The rollercoaster represents the pinnacle of ergonomics and style. Basically, it's when you run a really steep drop stem, like a Nitto Jaguar, for example, and then after that big drop you bring it back up with a pair of riser bars, bringing the hands to roughly the same place that would be achieved with a normal -17deg stem and flat bars. It looks something like this:
|Photo from myfixedgear.net|
Don't get me wrong: I'm not trying to pick on the dreaded fixed-gear hipsters (the current scapegoats of the bicycling world). That happens way too much, and it kind of bothers me. I'm just adding a term to the lexicon. It seems like folks get too intense about bikes and riding and nitpicking sometimes, both on the offensive and defensive side. It's a quirky thing that looks kind of funny, and there's nothing wrong with that. I'm still entertained, though, just a little bit every time I see one, and I also don't think that there's anything wrong with that.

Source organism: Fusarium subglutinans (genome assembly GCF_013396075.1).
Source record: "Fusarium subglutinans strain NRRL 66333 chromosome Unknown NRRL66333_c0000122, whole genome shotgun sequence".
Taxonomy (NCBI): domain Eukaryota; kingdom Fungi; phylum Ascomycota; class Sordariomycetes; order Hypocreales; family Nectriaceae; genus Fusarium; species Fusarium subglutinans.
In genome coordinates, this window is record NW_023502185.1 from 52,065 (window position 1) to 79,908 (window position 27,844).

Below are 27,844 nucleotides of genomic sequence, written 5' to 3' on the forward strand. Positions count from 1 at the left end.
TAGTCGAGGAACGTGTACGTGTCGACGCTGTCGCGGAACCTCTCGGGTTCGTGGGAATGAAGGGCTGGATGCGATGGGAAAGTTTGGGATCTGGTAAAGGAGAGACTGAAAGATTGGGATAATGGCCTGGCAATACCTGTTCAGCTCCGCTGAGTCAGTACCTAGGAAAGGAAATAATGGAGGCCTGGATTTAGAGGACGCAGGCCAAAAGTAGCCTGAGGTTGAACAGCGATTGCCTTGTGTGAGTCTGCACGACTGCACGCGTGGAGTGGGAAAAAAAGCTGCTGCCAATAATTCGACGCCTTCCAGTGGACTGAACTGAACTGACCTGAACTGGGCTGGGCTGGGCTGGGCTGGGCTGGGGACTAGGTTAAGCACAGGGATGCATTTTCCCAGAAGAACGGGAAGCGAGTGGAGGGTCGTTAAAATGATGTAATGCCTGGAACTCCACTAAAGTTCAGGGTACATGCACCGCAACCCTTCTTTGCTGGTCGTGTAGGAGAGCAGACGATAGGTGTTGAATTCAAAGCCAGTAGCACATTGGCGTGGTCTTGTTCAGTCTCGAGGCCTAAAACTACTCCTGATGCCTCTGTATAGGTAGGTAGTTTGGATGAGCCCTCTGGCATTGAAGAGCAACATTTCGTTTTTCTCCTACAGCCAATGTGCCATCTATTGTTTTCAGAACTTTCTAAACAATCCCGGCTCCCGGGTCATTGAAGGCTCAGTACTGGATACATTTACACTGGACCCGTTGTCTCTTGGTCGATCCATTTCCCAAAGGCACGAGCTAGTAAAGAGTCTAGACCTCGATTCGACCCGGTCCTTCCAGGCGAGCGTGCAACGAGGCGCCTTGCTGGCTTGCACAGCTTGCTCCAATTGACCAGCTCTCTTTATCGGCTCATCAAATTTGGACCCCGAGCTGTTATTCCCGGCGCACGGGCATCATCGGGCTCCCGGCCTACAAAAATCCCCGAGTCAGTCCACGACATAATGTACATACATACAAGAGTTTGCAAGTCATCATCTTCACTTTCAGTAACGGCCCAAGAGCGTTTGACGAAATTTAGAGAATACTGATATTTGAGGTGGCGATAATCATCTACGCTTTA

To show my impartiality and purity of motive, I present the alternate rollercoaster. This one makes more sense in terms of being required to achieve a desired handlebar position, but fair is fair. In this one, the rollercoaster starts off at ground level on top of the headset, builds anticipation during the climb up the stem, and then plummets back down to earth with a set of drop bars. A winning configuration for sure.
|From the Pedal Revolution blog. Gorgeous bike, by the way. Seems like a really cool shop, too.|
Edit: I've been suggested another rollercoaster candidate. The Great Technomic Debate has begun, it seems.